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Tuesday, August 2, 2011

Two PLPs call for tougher laws against foreign poachers

DAYS before the start of the crawfishing season, two opposition members have urged government to toughen laws against foreign poachers.

Poachers, particularly those from the Dominican Republic, routinely encroach on Bahamian fishing grounds and threaten the important industry said Ryan Pinder, Progressive Liberal Party member of parliament for Elizabeth, and fisherman Clay Sweeting, the PLP's candidate for North Eleuthera.

The men renewed their call for a special marine protection division in the Royal Bahamas Defence Force to focus on warding off foreign poachers. The pair also asked for government to expand current criminal laws against poachers with stiff jail terms imposed for those found fishing off season.

"The illegal poaching has put at risk our entire marine resources as the illegal fishing is done without regard to species, maturity or sustainability of the catch. Entire areas are wiped out by the illegal poachers. We need to be serious about protecting this fragile industry so Bahamian fishermen can have a future in it. The PLP believes in taking whatever enforcement necessary, no matter how strict the penalty, to preserve fishing in Bahamian waters for Bahamians.

"We call on the government to ensure the implementation of policies and laws that will be a real deterrent, and not just a slap on the wrist. Jail time should be imposed, especially if poachers are caught fishing in the off season, when the crawfish spawn," said a joint statement issued by the men yesterday.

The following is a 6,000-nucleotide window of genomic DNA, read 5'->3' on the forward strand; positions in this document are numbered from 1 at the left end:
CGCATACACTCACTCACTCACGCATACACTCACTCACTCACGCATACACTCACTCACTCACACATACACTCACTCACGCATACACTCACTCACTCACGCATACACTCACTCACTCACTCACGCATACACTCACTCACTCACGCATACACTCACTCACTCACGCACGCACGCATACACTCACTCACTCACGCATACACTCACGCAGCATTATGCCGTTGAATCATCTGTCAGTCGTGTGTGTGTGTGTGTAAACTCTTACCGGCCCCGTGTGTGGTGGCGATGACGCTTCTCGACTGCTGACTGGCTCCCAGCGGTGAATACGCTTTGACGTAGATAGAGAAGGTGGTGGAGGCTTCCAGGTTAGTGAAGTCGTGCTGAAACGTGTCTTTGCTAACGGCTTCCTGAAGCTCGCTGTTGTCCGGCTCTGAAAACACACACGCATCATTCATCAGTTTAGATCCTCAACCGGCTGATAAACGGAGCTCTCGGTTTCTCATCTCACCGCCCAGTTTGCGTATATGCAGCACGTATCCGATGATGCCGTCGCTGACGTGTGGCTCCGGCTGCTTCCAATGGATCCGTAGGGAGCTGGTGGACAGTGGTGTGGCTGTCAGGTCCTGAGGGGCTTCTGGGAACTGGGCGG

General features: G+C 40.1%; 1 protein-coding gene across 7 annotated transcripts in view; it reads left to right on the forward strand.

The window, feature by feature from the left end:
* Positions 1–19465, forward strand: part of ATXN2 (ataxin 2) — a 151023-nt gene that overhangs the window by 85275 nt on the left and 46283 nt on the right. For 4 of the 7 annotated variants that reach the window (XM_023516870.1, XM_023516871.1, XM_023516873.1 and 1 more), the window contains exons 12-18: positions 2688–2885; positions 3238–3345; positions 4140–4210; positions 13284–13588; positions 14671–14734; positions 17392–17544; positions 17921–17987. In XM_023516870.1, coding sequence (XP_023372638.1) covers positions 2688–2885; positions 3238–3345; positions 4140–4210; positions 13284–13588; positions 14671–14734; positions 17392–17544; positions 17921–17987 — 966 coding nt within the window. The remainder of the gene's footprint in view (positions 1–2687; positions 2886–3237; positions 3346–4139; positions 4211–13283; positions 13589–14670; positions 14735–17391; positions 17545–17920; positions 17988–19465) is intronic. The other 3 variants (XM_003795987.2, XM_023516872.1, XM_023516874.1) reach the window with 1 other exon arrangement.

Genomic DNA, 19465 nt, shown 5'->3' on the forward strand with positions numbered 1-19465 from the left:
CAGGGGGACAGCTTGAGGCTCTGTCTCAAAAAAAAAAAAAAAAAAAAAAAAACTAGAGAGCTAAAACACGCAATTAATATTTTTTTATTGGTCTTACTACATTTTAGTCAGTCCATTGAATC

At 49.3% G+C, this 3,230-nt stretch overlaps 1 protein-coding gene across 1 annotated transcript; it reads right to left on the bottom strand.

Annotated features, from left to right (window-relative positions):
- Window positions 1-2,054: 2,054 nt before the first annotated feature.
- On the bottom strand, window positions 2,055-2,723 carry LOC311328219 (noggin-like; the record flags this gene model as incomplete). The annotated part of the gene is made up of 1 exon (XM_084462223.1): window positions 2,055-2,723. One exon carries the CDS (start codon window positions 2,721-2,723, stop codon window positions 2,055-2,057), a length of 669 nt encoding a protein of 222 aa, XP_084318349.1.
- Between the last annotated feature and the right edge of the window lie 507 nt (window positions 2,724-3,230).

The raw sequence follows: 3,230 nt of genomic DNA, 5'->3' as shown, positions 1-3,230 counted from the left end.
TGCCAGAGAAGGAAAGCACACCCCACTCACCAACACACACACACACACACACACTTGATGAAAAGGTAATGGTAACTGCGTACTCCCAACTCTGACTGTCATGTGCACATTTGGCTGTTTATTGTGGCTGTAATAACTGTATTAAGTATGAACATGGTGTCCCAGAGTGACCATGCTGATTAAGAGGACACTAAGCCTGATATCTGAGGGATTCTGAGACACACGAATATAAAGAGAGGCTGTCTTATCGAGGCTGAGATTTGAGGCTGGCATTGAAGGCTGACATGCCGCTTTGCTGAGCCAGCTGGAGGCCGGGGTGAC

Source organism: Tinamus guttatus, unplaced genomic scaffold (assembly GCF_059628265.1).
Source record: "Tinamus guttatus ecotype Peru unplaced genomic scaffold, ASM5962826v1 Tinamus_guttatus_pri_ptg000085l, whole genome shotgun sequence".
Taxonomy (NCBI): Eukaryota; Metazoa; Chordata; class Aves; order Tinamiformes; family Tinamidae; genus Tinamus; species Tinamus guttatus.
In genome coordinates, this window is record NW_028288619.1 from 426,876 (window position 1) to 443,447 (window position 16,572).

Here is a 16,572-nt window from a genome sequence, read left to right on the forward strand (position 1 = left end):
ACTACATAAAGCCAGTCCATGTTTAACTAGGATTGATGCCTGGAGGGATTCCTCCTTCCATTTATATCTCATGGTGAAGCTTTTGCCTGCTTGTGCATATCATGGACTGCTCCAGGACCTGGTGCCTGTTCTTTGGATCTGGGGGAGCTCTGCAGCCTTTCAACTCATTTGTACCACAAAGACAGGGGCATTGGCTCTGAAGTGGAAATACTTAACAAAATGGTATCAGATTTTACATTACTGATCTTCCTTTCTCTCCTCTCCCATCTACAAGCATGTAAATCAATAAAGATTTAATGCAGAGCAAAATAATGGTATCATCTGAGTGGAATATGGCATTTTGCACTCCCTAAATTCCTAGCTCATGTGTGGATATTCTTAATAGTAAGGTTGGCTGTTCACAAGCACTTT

When contacted for comment, Abner Pinder, former chief councillor of the fishing community Spanish Wells, agreed that many in the industry want to see harsher penalties for poachers.

"The fisherman here want tougher laws, definitely they would like to see the fines increased - doubled at least," he said yesterday.

While captains of the poaching vessels are often given steep fines once charged and convicted, crew members are only required to pay a few hundred dollars, he said.

This does little to deter fisherman from countries with barren fishing grounds from seeking precious resources from the Bahamas, he added.

"They have no fishing grounds, they have killed their fishing grounds so they are going to keep trying to come here to make a living".

Last week, 61 Dominican poachers pled guilty to charges of illegal fishing in Bahamian waters, possession of prohibited spear guns, possession of prohibited air compressors, possession of groupers weighing under three pounds and possession of crawfish during the closed season.

Nine of the eleven crewmen aboard the vessel Lil Lamb were ordered to pay a fine of $500 or spend six months in prison while the captain was sentenced to pay a $50,000 fine or spend one year in prison.

The Dominican crewmen found aboard a second vessel, Don Emmy, were given the same sentence as their counterparts, however the captain's fine in this case was $25,000.

The vessels, catch and everything else found onboard were ordered seized.

Source: The Tribune

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